Legacy SIEM that monitoring Cloud providers and SaaS apps, DO NOT know what happens inside the box, and of course, do not have any idea about security incidents in those cloud providers and saas applications, and do not know what is going on in the systems and apps you are monitoring!
Legacy SIEM missed alerts and security incidents that come from the cloud on a regular basis – no matter which cloud, saas apps or security products
You’ve gaps, big gaps, and your legacy SIEM couldn’t close the gaps. The old SIEM systems can not take the information properly, they do not know how to parse them, and of course, it is impossible to build automation or any other content with this situation.
Why does it happen? Today there are more security products (mostly based cloud), there are more cloud providers, there are more saas apps and without dependence on people or process. In short, security products and all other apps must adapt quickly to the SIEM.
From the field: once legacy SIEM is connected to a cloud provider, you can attack this specific cloud provider, and the legacy SIEM will not know what’s going on there.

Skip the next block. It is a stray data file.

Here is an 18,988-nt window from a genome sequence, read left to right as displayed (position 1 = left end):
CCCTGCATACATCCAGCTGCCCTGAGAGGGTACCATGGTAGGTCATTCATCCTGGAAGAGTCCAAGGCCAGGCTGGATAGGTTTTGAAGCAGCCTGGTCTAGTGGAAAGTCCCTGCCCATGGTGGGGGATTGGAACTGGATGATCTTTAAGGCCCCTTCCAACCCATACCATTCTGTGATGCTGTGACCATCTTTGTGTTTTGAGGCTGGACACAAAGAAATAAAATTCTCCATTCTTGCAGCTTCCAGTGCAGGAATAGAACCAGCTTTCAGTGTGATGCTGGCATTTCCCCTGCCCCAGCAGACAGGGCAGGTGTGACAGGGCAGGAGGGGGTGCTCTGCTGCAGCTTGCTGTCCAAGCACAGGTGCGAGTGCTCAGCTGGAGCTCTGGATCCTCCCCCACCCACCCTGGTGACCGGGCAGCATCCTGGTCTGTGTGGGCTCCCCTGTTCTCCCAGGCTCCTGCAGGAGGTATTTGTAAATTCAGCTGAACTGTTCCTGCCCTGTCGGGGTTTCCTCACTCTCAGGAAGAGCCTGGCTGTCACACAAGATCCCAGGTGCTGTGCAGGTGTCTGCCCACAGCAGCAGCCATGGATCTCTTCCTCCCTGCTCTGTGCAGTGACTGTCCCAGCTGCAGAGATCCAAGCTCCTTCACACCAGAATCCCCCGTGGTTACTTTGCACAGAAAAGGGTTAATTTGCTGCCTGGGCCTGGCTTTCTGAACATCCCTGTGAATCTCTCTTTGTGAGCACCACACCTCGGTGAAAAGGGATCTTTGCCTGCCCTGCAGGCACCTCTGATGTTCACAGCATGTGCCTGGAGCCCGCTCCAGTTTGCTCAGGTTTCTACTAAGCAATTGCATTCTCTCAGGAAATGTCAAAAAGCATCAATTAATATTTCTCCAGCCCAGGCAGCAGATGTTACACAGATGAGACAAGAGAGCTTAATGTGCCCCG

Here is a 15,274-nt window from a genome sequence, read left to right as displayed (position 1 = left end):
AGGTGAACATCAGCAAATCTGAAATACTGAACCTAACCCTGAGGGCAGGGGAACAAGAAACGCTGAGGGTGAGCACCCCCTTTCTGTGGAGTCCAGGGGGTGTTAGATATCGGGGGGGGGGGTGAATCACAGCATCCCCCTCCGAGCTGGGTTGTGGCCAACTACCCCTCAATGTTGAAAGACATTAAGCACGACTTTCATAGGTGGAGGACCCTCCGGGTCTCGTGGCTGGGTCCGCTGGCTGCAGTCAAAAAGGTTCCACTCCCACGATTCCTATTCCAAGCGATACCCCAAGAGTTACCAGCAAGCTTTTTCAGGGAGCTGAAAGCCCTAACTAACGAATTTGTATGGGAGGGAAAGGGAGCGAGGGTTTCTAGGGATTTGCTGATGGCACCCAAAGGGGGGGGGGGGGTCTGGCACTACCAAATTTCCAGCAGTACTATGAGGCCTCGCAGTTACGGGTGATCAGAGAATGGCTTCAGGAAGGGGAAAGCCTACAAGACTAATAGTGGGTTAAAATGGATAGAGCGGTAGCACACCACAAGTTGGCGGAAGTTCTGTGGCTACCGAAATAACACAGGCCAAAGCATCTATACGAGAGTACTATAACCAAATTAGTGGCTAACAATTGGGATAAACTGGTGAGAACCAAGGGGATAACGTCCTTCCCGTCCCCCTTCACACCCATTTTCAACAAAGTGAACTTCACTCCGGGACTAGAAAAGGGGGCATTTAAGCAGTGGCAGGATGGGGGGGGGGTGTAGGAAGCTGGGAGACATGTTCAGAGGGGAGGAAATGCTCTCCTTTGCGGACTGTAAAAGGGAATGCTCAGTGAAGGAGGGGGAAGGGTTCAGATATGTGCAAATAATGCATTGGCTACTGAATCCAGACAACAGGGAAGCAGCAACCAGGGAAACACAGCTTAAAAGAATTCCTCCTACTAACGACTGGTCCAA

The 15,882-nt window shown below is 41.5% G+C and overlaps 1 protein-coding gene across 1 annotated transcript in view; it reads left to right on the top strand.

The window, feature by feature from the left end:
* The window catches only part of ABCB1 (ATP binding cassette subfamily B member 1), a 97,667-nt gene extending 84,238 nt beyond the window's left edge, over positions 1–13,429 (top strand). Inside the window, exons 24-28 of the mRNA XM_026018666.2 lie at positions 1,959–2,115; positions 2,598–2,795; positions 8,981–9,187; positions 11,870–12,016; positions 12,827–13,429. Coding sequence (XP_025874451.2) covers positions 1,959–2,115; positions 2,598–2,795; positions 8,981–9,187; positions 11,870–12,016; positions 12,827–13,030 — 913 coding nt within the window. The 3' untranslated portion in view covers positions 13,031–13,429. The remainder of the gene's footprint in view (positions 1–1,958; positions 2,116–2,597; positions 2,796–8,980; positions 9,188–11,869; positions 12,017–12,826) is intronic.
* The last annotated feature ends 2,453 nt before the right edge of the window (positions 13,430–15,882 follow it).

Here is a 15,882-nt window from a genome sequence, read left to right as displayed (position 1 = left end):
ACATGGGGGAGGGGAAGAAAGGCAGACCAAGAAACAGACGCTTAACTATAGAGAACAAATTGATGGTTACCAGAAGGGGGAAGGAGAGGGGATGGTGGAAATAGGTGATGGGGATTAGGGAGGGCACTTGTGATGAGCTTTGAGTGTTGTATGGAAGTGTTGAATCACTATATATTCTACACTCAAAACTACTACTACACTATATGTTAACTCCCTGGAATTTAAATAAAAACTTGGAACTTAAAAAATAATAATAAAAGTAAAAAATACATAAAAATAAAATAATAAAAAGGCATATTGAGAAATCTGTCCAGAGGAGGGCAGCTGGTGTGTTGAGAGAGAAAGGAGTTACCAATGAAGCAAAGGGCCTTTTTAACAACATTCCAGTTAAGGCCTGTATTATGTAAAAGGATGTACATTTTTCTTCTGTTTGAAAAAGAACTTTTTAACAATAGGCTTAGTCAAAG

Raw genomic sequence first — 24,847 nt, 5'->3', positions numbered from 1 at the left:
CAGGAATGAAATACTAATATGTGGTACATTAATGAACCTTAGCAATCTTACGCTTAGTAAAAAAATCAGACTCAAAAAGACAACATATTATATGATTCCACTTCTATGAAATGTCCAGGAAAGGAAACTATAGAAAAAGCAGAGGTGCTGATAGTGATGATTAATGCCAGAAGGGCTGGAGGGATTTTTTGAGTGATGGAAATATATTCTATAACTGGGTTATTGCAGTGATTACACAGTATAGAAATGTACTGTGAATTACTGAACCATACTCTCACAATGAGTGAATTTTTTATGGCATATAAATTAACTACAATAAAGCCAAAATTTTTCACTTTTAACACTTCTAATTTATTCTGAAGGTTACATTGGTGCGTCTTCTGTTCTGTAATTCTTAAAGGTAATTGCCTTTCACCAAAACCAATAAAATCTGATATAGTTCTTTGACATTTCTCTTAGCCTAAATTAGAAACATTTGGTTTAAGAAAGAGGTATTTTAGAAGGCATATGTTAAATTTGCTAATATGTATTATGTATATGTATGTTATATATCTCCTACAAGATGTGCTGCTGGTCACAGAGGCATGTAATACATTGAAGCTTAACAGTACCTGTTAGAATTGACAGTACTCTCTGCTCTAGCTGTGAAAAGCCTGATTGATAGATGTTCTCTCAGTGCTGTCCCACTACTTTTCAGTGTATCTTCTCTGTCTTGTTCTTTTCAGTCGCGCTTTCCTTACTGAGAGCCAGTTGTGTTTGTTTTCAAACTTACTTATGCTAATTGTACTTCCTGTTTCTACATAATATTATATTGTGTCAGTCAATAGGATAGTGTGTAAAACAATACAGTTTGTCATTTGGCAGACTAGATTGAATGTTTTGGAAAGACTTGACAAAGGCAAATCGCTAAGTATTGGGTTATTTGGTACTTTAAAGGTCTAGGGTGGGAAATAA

When you break down SIEM into its small parts, it comes down to log management and security alerting. It seeks out logs from data-generating tools like firewalls, authentication portals, databases, and applications and organizes that data in a single location. Then it normalizes the data and scans it for security events to alert your security team.
So far, this seems relatively straightforward. However, SIEM doesn’t operate automatically. Instead, it operates according to the configuration rules set by security tools. Clearly, this creates a serious issue in that SIEM can only see what your team tells it to see.